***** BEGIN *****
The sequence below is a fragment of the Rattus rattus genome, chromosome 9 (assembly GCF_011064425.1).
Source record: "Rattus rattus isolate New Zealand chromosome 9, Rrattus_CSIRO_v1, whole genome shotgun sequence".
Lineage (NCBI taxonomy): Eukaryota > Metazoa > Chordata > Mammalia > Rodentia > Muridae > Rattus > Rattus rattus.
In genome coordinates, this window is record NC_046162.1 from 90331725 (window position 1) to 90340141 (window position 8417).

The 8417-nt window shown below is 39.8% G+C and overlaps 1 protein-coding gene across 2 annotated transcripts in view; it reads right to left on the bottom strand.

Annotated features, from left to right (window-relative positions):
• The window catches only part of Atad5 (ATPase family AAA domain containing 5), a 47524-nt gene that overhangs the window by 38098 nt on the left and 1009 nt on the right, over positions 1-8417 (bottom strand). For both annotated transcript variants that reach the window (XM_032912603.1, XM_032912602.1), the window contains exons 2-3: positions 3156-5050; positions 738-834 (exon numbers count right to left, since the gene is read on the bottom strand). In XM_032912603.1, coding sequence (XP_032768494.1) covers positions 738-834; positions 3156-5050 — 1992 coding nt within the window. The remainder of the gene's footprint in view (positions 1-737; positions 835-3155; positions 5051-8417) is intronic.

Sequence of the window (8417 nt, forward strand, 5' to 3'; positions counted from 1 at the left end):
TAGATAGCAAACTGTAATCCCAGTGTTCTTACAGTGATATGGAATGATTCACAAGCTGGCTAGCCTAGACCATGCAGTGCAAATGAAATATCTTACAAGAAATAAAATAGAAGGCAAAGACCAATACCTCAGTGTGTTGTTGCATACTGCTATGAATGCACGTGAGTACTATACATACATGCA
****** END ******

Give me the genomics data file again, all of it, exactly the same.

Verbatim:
The sequence below is a fragment of the Rattus rattus genome, chromosome 9 (assembly GCF_011064425.1).
Source record: "Rattus rattus isolate New Zealand chromosome 9, Rrattus_CSIRO_v1, whole genome shotgun sequence".
Lineage (NCBI taxonomy): Eukaryota > Metazoa > Chordata > Mammalia > Rodentia > Muridae > Rattus > Rattus rattus.
In genome coordinates, this window is record NC_046162.1 from 90331725 (window position 1) to 90340141 (window position 8417).

The 8417-nt window shown below is 39.8% G+C and overlaps 1 protein-coding gene across 2 annotated transcripts in view; it reads right to left on the bottom strand.

Annotated features, from left to right (window-relative positions):
• The window catches only part of Atad5 (ATPase family AAA domain containing 5), a 47524-nt gene that overhangs the window by 38098 nt on the left and 1009 nt on the right, over positions 1-8417 (bottom strand). For both annotated transcript variants that reach the window (XM_032912603.1, XM_032912602.1), the window contains exons 2-3: positions 3156-5050; positions 738-834 (exon numbers count right to left, since the gene is read on the bottom strand). In XM_032912603.1, coding sequence (XP_032768494.1) covers positions 738-834; positions 3156-5050 — 1992 coding nt within the window. The remainder of the gene's footprint in view (positions 1-737; positions 835-3155; positions 5051-8417) is intronic.

Sequence of the window (8417 nt, forward strand, 5' to 3'; positions counted from 1 at the left end):
TAGATAGCAAACTGTAATCCCAGTGTTCTTACAGTGATATGGAATGATTCACAAGCTGGCTAGCCTAGACCATGCAGTGCAAATGAAATATCTTACAAGAAATAAAATAGAAGGCAAAGACCAATACCTCAGTGTGTTGTTGCATACTGCTATGAATGCACGTGAGTACTATACATACATGCA